In accordance with the withdrawal agreements, the instrument will establish a frontier worker permit scheme so that protected frontier workers can apply for a permit certifying their rights under the agreements. The permit does not grant frontier workers a new immigration status. The frontier worker permit scheme will open in December this year. Applications for frontier worker permits will be made online, and the process will be simple, streamlined and free of charge.
From the end of the grace period, which is
The third instrument is the Citizens’ Rights (Restrictions of Rights of Entry and Residence) (EU Exit) Regulations 2020, or the “restrictions saving SI”. This instrument gives effect to the UK’s obligations under the withdrawal agreements. When restricting the rights to enter or reside of a person protected by those agreements, the agreements require the UK to consider conduct committed before the end of the transition period in accordance with the current EU public policy, public security and public health test. We are also extending this approach to people protected by the UK’s domestic implementation of the agreements. Therefore, the EU law threshold will apply to those who are protected by the agreements or by the UK’s domestic implementation of them. This includes those who have status under the EU settlement scheme, have an EU settlement scheme family permit, have a right to enter the UK for the purpose of a continuing course of healthcare, have entered the UK as a Swiss service provider or are a frontier worker.
However, now that we have left the EU, it is right and important that we create parity for all foreign nationals in the UK. Currently, there is a stricter and more specific test for non-EEA nationals liable to deportation than that for EEA citizens. This means that it is easier to deport non-EEA nationals who have committed criminal offences. A similar distinction exists for other types of restriction decisions—for example, a person’s exclusion from the UK. Conduct committed after the end of the transition period will be assessed according to the same UK criminality thresholds that apply to non-EEA nationals. Again, this is consistent with the agreements and creates a fair immigration system for all.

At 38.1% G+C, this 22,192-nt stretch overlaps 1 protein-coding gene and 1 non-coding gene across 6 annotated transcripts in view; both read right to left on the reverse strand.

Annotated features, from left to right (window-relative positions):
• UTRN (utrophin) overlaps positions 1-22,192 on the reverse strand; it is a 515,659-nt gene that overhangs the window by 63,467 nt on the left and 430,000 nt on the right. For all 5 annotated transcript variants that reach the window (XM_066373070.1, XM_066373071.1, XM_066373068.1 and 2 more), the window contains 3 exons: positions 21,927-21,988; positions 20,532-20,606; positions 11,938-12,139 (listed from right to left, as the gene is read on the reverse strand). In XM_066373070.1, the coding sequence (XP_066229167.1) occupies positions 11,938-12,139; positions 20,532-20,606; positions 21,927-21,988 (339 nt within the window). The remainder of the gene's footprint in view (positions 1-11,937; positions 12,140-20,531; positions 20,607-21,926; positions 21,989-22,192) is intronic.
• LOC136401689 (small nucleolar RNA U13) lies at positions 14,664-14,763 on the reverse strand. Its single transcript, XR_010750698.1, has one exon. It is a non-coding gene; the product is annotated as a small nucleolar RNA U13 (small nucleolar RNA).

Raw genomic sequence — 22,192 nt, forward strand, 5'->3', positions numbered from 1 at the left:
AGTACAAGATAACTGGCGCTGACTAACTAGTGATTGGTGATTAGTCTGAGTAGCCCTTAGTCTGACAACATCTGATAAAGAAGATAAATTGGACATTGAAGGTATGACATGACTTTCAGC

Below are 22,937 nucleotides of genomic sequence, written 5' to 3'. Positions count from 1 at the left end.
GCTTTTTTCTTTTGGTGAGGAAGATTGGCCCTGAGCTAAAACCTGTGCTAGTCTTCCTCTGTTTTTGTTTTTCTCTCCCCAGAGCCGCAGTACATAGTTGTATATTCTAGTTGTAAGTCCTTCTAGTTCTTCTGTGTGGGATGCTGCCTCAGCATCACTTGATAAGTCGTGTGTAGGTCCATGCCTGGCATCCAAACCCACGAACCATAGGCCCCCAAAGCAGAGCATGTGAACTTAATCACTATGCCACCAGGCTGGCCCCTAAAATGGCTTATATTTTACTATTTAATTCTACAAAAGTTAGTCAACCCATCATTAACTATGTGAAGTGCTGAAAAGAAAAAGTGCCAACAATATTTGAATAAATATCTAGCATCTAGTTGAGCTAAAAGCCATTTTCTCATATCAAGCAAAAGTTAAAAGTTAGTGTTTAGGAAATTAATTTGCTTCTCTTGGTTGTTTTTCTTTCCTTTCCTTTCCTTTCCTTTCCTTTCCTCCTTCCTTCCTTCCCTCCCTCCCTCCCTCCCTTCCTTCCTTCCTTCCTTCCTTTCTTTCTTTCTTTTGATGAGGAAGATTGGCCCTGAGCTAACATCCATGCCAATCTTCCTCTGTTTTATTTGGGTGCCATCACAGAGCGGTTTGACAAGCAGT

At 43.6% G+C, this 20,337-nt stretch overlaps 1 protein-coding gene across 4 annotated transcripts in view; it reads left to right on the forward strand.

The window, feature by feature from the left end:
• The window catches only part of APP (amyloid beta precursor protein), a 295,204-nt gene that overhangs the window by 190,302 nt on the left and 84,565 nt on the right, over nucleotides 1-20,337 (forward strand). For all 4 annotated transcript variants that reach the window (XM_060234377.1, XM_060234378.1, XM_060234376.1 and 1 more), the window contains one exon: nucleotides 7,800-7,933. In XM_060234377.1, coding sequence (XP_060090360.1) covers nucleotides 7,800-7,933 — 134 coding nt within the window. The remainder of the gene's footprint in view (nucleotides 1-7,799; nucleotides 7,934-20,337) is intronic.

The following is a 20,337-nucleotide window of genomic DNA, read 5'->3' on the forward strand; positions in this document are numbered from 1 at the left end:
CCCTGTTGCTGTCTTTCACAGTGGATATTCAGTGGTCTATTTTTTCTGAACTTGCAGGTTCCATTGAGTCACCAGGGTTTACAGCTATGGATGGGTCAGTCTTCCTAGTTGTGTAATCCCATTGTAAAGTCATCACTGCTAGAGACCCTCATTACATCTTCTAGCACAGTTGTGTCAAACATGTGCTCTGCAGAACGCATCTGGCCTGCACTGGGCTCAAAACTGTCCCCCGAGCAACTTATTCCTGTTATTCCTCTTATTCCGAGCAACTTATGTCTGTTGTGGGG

This instrument will come into force once the Bill revokes the EEA regulations at the end of the transition period, subject to the agreement of Parliament. We need to save and modify relevant provisions in the EEA regulations in so far as they apply to deportation decisions in order to comply with our obligations under the withdrawal agreements. This will allow us to apply the current EU law thresholds to conduct committed before the end of the transition period. The instrument also provides that deportation decisions made in accordance with these protections continue to be appealable in accordance with the UK’s obligations.
These three draft instruments implement the Government’s citizens’ rights commitments under the withdrawal agreements, and I commend them to the House.